The purpose of this article is to evaluate the SPDR Portfolio S&P 500 High Dividend ETF (SPYD) as an investment option at its current market price. This is a fund that I have owned and recommend for some time, including earlier this year. While high yield dividend funds have struggled to keep up with the broader market as investors have been recently drawn back into riskier assets, I continue to see value in this ETF. I believe current investor sentiment is a bit too positive right now, and am recommending shifting into some more defensive holdings, which makes SPYD a natural option for new positions. The fund sports a dividend yield over 4%, and its top sector by weighting is Real Estate, which continues to outperform the broader market. Furthermore, investors are beginning to expect multiple interest rate cuts this year, which is a complete shift in sentiment from where we were six months ago. If interest rates do decline, SPYD’s income stream will look even more valuable than it does today. Finally, SPYD is markedly cheaper than the S&P 500 at current levels, which is a metric investors may find interesting as the major indices once again approach all-time highs.
First, a little about SPYD. The fund is managed by State Street Global Advisors, and its stated objective is to “provide investment results that, before fees and expenses, correspond to the total return performance of the S&P 500 High Dividend Index”. SPYD currently trades at $37.52/share and yields 4.31% annually, based on the last four dividends. I have held a long position in SPYD for some time, and remained bullish on the fund during my last review in March. Since that time, however, the market has been met with some volatility, and SPYD has been an underperformer, only returning about 1%. Given this reality, I wanted to reassess the fund to see if it should remain one of my core dividend holdings or if it was time to find an alternative. After another review, I remain convinced SPYD should have a place in my portfolio, and I will explain why in detail below.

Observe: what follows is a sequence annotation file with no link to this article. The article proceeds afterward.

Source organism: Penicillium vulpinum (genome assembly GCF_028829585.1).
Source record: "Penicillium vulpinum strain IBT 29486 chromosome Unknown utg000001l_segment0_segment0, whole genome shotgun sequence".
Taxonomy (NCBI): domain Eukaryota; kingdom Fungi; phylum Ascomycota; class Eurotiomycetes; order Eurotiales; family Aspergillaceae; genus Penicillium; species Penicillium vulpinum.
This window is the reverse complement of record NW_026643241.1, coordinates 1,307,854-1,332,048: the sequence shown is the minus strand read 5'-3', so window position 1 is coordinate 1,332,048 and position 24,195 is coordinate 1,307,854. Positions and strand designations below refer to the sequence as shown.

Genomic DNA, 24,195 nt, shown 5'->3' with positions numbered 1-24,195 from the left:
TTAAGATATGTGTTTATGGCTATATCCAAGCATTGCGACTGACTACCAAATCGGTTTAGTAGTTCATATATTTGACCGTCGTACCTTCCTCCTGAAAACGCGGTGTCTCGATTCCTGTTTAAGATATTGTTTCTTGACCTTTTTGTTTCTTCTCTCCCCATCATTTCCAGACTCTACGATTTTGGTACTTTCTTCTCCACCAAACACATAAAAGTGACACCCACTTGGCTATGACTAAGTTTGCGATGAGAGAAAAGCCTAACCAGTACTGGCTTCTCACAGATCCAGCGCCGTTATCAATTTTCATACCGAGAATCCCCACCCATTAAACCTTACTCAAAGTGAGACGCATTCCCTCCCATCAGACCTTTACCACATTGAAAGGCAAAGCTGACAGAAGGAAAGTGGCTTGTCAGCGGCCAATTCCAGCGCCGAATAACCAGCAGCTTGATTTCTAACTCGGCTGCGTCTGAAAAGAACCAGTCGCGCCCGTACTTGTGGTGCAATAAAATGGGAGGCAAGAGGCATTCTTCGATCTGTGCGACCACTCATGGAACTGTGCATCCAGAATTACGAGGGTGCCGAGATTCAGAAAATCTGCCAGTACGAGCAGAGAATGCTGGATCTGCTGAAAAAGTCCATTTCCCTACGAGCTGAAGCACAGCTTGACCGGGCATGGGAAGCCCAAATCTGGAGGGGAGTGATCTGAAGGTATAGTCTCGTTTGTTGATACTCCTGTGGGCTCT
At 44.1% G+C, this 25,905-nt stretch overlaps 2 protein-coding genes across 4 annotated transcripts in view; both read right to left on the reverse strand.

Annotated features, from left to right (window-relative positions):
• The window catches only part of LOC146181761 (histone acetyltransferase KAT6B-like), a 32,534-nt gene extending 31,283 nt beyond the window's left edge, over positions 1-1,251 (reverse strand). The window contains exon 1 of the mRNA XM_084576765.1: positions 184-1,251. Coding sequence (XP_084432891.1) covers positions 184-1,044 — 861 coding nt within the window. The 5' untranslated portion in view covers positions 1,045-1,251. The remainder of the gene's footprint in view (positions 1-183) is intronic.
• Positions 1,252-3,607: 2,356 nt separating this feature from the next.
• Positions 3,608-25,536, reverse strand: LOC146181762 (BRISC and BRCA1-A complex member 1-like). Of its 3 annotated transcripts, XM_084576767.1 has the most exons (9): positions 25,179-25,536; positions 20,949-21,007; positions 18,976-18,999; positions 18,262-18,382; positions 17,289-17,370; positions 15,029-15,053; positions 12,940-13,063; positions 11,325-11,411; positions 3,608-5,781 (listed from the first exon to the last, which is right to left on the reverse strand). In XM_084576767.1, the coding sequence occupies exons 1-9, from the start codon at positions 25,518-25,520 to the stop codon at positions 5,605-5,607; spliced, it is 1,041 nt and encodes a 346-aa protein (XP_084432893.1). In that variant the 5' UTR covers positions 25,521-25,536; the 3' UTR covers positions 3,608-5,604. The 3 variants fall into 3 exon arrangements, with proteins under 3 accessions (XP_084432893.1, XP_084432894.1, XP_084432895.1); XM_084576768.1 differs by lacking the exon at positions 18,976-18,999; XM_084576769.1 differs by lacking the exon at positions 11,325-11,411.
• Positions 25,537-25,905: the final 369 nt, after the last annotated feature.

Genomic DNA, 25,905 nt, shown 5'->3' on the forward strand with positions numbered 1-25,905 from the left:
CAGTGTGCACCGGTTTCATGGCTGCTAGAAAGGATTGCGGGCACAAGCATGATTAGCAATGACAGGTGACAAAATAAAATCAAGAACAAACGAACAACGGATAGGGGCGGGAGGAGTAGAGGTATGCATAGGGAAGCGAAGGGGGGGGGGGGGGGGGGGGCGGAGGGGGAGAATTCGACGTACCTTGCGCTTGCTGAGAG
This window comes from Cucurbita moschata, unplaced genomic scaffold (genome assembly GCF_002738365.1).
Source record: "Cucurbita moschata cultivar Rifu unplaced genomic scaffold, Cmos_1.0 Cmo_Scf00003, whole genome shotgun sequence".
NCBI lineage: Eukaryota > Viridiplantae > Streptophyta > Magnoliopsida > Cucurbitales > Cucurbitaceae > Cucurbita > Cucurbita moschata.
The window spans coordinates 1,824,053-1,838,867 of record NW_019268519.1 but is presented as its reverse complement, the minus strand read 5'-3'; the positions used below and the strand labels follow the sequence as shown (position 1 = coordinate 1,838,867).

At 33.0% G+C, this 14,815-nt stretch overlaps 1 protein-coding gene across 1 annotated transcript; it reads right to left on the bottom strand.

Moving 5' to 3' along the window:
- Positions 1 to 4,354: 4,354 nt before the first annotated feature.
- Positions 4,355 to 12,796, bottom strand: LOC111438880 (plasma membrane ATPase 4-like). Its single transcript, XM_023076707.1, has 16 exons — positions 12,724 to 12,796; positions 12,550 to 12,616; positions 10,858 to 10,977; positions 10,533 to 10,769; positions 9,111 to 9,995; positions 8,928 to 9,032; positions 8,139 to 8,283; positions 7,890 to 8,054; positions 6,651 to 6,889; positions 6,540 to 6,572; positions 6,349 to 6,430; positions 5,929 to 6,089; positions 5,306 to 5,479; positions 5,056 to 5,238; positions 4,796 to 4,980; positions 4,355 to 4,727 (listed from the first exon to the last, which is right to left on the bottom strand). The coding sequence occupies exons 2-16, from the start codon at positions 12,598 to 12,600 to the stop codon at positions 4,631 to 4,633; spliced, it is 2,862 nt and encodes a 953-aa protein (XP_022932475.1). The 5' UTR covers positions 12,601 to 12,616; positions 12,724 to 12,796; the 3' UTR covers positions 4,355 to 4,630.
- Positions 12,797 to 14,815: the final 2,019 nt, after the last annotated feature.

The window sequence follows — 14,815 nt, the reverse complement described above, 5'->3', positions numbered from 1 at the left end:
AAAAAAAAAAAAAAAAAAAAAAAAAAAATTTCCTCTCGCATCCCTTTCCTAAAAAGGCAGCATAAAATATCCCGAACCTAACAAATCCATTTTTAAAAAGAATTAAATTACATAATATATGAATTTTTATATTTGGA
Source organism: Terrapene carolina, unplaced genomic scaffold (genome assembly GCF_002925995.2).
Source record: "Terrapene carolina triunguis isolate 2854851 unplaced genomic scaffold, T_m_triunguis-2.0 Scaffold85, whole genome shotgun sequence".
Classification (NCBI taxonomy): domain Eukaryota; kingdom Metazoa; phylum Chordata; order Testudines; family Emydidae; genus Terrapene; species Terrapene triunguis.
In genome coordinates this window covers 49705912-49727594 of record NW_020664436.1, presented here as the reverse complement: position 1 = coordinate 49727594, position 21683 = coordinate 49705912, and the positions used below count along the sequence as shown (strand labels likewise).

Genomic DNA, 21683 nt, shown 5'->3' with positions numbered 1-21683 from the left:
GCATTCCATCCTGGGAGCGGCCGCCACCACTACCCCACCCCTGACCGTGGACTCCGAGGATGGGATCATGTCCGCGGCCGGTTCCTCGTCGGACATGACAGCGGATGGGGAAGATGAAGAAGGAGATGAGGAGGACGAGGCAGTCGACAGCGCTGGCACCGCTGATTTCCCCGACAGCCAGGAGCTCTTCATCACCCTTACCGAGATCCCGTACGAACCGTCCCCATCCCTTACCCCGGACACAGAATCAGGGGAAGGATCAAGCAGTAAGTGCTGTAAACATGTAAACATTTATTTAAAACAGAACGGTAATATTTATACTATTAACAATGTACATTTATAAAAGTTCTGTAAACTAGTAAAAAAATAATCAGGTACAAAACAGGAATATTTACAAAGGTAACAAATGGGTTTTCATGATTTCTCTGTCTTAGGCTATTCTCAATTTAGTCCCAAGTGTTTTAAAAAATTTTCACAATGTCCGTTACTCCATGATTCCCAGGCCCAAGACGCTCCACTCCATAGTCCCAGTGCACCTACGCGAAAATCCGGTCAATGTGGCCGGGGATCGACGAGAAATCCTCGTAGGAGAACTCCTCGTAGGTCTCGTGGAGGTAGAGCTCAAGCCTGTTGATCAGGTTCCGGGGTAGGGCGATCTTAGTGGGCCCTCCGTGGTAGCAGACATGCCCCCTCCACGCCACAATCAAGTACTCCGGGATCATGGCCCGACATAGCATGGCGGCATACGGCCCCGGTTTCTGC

Index Provides Alpha
To start the review, I want to first look back at past performance to give a better understanding of why this is a fund I have held and recommended for some time. While there are many different dividend strategies and funds out there, and plenty of overlap between funds, each ETF typically tracks an underlying index. The performance of this index can vary widely, despite many ETFs seemingly offering similar holdings. A fund focused on “high yield” can track a very different index from another, and returns can and will be much different over time. Therefore, prior to initiating a position in any given ETF, I first determine if the underlying index both meets my objections and has been preforming well over time.
With the case of SPYD, both of my requirements are met. I am currently on the hunt for yield, with both equities and fixed-income, and find the S&P High Dividend Index attractive on the surface. Furthermore, after inspection of past performance, I remain confident this is indeed a wise choice for the longer term. To see why, consider that the underlying index has beaten the broader S&P 500 by over two full percentage points on an annual basis over the last ten years, as shown below:
With this in mind, I have plenty of confidence that the underlying portfolio is something I want to be exposed to. However, it also has to match up with the current economic environment. This is an index that I imagine would underperform during periods of rising interest rates, as well as during periods when the “risk-on” trade is dominating the market. As luck would have it, these are two developments that have both happened over the past year, and unsurprisingly, the S&P High Dividend Index has indeed underperformed:
(Source: S&P Global)